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Don T Make Me Count To Three by Ginger Plowman
Offers parents practical advice on how they can use Scripture-based parenting methods, with an overview of various methods and tips for implementing those methods into their daily routine.
Don T Make Me Think by Steve Krug
Five years and more than 100,000 copies after it was first published, it's hard to imagine anyone working in Web design who hasn't read Steve Krug's "instant classic" on Web usability, but people are still discovering it every day. In this second edition, Steve adds three new chapters in the same style as the original: wry and entertaining, yet loaded with insights and practical advice for novice and veteran alike. Don't be surprised if it completely changes the way you think about Web design. Three New Chapters! Usability as common courtesy -- Why people really leave Web sites Web Accessibility, CSS, and you -- Making sites usable and accessible Help! My boss wants me to ______. -- Surviving executive design whims "I thought usability was the enemy of design until I read the first edition of this book. Don't Make Me Think! showed me how to put myself in the position of the person who uses my site. After reading it over a couple of hours and putting its ideas to work for the past five years, I can say it has done more to improve my abilities as a Web designer than any other book. In this second edition, Steve Krug adds essential ammunition for those whose bosses, clients, stakeholders, and marketing managers insist on doing the wrong thing. If you design, write, program, own, or manage Web sites, you must read this book." -- Jeffrey Zeldman, author of Designing with Web Standards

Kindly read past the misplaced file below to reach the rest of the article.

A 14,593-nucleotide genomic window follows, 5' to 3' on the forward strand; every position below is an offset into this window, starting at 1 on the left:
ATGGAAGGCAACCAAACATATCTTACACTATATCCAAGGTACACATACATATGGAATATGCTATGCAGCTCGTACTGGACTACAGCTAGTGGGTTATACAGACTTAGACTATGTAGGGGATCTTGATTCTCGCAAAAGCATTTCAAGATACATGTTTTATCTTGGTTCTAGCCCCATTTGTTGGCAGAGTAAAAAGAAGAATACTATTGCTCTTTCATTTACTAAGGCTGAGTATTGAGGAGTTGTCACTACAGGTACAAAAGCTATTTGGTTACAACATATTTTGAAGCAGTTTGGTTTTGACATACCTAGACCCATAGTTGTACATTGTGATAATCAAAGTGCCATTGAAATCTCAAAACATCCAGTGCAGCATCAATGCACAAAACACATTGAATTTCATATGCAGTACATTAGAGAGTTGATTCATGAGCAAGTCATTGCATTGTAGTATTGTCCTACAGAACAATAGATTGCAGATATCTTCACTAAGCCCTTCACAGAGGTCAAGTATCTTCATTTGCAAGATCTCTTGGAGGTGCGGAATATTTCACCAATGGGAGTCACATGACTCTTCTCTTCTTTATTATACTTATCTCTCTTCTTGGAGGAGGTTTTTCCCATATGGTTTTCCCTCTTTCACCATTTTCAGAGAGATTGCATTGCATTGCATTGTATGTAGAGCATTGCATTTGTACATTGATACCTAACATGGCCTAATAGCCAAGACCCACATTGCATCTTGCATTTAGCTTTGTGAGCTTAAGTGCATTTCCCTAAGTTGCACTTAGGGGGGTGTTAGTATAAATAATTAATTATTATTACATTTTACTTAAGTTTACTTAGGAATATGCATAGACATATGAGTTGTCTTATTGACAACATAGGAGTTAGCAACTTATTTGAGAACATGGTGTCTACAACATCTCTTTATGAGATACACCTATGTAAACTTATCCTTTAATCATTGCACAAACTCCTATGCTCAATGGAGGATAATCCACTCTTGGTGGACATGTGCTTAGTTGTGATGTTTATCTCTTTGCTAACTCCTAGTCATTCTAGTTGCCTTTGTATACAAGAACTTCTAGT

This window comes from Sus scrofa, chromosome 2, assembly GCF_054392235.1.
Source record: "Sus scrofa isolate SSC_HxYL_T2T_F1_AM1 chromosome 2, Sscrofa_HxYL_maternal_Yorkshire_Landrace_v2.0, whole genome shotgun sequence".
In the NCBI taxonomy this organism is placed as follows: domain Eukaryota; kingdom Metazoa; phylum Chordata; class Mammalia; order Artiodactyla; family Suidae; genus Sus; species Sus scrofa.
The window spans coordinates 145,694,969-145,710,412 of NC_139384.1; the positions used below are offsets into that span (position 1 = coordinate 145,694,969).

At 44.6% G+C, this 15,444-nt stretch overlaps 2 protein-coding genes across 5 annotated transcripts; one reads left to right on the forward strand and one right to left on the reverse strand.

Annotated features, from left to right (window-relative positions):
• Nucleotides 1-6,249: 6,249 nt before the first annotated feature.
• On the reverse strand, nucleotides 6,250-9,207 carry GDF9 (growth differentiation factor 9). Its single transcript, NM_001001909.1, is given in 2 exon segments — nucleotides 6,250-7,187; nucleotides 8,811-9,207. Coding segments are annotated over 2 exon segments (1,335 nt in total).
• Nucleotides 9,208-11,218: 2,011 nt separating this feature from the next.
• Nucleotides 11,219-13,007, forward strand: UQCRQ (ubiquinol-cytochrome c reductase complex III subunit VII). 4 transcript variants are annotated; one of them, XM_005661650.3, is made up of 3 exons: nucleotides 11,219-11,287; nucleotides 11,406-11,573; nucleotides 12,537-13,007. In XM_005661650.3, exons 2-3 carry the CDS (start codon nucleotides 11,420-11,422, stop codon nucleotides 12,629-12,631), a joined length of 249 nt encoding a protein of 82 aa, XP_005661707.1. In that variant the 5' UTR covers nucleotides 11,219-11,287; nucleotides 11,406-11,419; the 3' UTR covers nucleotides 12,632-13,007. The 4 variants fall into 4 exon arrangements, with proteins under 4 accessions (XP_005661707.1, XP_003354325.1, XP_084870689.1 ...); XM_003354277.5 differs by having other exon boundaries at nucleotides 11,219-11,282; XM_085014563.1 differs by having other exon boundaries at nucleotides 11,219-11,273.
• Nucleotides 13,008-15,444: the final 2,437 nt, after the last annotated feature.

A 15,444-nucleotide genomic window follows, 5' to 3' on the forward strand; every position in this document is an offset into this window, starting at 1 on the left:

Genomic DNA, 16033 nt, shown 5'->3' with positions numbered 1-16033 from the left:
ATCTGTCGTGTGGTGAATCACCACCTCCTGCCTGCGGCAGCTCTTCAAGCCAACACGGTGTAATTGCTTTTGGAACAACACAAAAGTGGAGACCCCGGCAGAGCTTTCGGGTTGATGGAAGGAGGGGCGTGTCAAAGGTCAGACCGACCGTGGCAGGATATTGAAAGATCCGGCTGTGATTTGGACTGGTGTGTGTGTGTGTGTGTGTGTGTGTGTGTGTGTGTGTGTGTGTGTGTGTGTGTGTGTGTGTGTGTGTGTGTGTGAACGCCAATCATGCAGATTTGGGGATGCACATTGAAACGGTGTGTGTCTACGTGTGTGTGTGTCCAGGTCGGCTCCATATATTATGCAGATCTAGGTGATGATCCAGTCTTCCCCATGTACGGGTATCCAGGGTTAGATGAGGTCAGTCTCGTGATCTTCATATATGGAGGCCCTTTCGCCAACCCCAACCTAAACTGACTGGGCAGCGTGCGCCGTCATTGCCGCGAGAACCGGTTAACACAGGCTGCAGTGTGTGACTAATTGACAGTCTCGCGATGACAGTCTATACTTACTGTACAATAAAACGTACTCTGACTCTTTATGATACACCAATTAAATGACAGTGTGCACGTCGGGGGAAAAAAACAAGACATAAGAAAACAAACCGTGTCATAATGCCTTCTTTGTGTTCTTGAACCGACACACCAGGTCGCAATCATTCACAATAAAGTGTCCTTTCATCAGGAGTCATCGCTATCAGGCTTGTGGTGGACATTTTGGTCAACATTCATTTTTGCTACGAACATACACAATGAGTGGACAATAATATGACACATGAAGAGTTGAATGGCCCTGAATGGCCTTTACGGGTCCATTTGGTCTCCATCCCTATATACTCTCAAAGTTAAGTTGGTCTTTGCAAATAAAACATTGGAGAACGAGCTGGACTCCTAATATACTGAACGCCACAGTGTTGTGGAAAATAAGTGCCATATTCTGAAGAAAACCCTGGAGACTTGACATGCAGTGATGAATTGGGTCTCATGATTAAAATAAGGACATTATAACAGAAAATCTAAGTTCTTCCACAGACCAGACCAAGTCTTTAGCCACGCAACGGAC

Wise Words For Moms by Ginger Hubbard
81/2 / 11, 6 page chart designed to help parents identify heart issues from behavior.
I Can T Believe You Just Said That by Ginger Hubbard
Set aside ineffective practices, such as scolding, ignoring the offense, or merely administering punishment. Ginger Hubbard, the bestselling author of Don’t Make Me Count to Three!, lays out a simple, Bible-based strategy for parents to help their kids tame their tongues and walk in the transforming power of Christ. Are you ever embarrassed or shocked by what comes out of your child’s mouth? Do you raise your voice, threaten, and coerce, but find yourself frustrated because nothing seems to work? In I Can’t Believe You Just Said That!, Ginger Hubbard provides a practical, three-step plan to reach beyond the behaviors of tongue-related struggles—such as lying, tattling, and whining—to address your child’s heart. After all, as Matthew 12:34 tells us, “the mouth speaks what the heart is full of.”
The Bermudez Triangle by Maureen Johnson